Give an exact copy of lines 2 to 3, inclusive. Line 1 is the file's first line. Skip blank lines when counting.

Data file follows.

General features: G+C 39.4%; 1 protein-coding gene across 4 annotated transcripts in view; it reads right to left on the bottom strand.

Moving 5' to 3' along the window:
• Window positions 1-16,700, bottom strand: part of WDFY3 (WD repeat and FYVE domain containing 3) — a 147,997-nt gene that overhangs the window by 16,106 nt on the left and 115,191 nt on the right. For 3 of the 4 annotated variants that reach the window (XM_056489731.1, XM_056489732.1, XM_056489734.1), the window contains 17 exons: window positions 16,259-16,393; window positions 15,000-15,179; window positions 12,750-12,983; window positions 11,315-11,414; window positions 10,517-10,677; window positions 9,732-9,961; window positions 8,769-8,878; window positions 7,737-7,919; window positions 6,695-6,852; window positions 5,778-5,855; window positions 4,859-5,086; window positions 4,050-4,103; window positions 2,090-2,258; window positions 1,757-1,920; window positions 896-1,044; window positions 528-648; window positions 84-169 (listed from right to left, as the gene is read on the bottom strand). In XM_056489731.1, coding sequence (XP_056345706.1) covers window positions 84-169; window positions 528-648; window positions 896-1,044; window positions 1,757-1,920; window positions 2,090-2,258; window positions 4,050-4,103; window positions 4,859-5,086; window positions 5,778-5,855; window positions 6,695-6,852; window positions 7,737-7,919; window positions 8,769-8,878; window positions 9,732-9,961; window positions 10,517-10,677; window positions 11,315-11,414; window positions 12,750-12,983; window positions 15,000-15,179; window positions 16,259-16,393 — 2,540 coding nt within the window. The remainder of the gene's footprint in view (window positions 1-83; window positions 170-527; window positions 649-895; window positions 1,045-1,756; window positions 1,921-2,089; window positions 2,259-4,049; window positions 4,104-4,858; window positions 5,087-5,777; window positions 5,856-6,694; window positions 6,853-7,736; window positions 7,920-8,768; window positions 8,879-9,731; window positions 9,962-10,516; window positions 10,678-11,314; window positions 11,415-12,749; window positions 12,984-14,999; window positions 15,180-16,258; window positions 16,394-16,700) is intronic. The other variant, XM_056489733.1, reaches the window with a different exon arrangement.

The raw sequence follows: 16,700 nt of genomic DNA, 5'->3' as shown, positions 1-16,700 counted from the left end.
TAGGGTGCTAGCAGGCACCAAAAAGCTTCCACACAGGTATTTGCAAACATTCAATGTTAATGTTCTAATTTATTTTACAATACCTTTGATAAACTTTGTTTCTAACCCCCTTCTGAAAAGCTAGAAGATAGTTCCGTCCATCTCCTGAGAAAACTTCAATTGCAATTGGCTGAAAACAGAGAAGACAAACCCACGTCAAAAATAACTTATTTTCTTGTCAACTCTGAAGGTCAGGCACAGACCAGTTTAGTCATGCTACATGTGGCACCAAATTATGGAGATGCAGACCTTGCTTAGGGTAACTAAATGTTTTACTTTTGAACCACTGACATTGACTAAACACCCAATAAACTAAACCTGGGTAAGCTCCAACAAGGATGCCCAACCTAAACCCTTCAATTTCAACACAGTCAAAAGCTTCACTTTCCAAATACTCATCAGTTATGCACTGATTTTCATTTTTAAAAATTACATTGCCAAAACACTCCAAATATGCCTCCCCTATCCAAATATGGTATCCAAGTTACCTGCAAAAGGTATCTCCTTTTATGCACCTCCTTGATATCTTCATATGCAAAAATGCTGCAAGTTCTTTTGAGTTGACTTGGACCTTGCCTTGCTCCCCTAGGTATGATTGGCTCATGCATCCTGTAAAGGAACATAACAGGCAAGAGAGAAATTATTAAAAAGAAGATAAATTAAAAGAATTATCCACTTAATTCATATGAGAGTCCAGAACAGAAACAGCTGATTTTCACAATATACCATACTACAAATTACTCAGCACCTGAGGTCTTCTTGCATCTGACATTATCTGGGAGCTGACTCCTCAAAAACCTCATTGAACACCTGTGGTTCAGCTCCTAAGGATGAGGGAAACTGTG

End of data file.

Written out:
Moving 5' to 3' along the window:
• Window positions 1-16,700, bottom strand: part of WDFY3 (WD repeat and FYVE domain containing 3) — a 147,997-nt gene that overhangs the window by 16,106 nt on the left and 115,191 nt on the right. For 3 of the 4 annotated variants that reach the window (XM_056489731.1, XM_056489732.1, XM_056489734.1), the window contains 17 exons: window positions 16,259-16,393; window positions 15,000-15,179; window positions 12,750-12,983; window positions 11,315-11,414; window positions 10,517-10,677; window positions 9,732-9,961; window positions 8,769-8,878; window positions 7,737-7,919; window positions 6,695-6,852; window positions 5,778-5,855; window positions 4,859-5,086; window positions 4,050-4,103; window positions 2,090-2,258; window positions 1,757-1,920; window positions 896-1,044; window positions 528-648; window positions 84-169 (listed from right to left, as the gene is read on the bottom strand). In XM_056489731.1, coding sequence (XP_056345706.1) covers window positions 84-169; window positions 528-648; window positions 896-1,044; window positions 1,757-1,920; window positions 2,090-2,258; window positions 4,050-4,103; window positions 4,859-5,086; window positions 5,778-5,855; window positions 6,695-6,852; window positions 7,737-7,919; window positions 8,769-8,878; window positions 9,732-9,961; window positions 10,517-10,677; window positions 11,315-11,414; window positions 12,750-12,983; window positions 15,000-15,179; window positions 16,259-16,393 — 2,540 coding nt within the window. The remainder of the gene's footprint in view (window positions 1-83; window positions 170-527; window positions 649-895; window positions 1,045-1,756; window positions 1,921-2,089; window positions 2,259-4,049; window positions 4,104-4,858; window positions 5,087-5,777; window positions 5,856-6,694; window positions 6,853-7,736; window positions 7,920-8,768; window positions 8,879-9,731; window positions 9,962-10,516; window positions 10,678-11,314; window positions 11,415-12,749; window positions 12,984-14,999; window positions 15,180-16,258; window positions 16,394-16,700) is intronic. The other variant, XM_056489733.1, reaches the window with a different exon arrangement.